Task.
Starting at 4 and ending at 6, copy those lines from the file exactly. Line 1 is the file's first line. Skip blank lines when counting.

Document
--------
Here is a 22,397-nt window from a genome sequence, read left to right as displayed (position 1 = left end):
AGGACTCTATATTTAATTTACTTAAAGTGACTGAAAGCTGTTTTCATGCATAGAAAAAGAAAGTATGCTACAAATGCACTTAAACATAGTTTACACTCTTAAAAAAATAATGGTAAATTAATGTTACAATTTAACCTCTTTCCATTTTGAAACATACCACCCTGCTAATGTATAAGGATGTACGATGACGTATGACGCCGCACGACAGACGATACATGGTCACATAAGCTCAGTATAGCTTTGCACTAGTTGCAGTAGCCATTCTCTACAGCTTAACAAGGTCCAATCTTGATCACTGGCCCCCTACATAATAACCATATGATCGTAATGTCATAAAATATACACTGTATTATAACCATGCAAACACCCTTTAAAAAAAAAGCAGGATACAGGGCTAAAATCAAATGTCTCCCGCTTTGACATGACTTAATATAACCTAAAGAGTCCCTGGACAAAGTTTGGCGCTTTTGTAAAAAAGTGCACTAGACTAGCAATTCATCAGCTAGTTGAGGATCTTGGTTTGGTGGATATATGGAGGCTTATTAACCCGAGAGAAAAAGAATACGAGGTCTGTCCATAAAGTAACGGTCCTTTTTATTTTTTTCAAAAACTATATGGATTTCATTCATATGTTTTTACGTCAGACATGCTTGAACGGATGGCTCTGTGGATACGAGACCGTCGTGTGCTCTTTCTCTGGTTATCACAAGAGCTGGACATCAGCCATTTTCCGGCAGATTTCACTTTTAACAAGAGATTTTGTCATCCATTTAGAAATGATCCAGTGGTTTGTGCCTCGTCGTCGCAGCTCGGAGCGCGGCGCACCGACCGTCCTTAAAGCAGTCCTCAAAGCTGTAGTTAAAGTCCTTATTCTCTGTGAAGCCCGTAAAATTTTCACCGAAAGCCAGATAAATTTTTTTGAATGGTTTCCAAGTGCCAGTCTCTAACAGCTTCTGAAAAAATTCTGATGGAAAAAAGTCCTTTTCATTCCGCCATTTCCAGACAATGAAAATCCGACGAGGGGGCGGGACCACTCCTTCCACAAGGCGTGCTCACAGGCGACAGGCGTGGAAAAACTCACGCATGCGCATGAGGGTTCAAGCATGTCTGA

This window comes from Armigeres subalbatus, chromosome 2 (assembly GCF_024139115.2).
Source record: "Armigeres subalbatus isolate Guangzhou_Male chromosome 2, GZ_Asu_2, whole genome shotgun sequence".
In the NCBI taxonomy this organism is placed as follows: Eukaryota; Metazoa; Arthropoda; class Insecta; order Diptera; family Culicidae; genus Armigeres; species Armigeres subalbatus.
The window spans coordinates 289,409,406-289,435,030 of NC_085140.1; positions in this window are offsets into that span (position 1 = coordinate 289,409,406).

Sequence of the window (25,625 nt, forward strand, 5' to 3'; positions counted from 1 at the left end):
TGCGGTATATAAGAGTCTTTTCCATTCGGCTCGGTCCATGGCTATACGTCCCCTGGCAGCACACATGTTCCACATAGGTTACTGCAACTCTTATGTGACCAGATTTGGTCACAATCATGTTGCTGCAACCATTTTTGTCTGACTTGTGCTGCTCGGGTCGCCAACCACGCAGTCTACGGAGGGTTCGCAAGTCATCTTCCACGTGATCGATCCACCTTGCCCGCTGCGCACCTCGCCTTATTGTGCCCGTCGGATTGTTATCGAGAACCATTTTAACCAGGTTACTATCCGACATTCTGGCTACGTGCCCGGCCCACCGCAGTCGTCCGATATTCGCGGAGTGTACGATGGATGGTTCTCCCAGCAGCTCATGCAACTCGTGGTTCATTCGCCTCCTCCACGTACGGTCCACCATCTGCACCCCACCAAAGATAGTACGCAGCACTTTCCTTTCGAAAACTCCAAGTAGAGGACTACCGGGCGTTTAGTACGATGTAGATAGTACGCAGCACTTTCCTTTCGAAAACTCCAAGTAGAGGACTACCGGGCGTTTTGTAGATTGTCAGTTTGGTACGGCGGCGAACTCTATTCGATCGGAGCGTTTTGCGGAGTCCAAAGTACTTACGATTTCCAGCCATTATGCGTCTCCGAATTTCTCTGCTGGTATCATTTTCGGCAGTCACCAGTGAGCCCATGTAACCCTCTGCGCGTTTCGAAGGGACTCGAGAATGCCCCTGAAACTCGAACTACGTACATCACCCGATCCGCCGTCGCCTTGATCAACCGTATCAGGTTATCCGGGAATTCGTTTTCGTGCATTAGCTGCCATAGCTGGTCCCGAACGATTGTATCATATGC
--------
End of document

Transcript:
Source record: "Armigeres subalbatus isolate Guangzhou_Male chromosome 2, GZ_Asu_2, whole genome shotgun sequence".
In the NCBI taxonomy this organism is placed as follows: Eukaryota; Metazoa; Arthropoda; class Insecta; order Diptera; family Culicidae; genus Armigeres; species Armigeres subalbatus.
The window spans coordinates 289,409,406-289,435,030 of NC_085140.1; positions in this window are offsets into that span (position 1 = coordinate 289,409,406).